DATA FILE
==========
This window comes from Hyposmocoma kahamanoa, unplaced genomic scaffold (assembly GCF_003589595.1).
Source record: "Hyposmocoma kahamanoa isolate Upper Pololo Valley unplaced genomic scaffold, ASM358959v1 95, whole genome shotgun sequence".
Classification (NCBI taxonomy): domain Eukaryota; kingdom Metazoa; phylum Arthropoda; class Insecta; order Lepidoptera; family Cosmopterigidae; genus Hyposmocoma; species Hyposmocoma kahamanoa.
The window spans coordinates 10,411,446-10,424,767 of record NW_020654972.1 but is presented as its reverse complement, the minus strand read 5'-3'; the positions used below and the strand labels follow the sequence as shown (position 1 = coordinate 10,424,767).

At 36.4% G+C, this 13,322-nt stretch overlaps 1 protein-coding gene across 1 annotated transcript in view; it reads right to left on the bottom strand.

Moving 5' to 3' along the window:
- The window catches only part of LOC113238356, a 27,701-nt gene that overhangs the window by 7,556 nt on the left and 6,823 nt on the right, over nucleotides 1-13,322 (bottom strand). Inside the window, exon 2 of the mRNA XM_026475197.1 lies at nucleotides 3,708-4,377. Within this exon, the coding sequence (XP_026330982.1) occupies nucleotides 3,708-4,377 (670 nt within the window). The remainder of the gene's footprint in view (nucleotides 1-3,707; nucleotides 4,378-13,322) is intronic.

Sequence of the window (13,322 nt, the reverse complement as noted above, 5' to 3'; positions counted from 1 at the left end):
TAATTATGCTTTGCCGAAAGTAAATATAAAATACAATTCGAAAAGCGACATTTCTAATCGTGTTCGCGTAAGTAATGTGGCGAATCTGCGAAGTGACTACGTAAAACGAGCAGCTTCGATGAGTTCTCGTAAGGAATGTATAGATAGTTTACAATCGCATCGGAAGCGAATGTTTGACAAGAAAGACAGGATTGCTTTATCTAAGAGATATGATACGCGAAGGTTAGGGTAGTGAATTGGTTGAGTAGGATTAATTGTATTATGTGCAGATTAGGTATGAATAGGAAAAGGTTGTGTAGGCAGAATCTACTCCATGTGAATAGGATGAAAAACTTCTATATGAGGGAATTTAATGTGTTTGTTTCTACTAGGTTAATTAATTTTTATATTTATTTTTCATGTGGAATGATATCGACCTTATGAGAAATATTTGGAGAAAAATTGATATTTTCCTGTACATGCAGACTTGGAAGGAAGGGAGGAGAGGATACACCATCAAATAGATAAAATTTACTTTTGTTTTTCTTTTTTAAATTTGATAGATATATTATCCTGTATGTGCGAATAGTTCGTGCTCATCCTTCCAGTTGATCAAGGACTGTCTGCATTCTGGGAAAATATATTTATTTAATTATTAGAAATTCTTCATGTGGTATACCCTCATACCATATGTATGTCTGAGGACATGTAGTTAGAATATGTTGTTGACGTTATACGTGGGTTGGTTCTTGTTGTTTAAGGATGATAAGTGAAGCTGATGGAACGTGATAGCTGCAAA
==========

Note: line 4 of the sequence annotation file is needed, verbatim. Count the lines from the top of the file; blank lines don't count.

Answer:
The window spans coordinates 10,411,446-10,424,767 of record NW_020654972.1 but is presented as its reverse complement, the minus strand read 5'-3'; the positions used below and the strand labels follow the sequence as shown (position 1 = coordinate 10,424,767).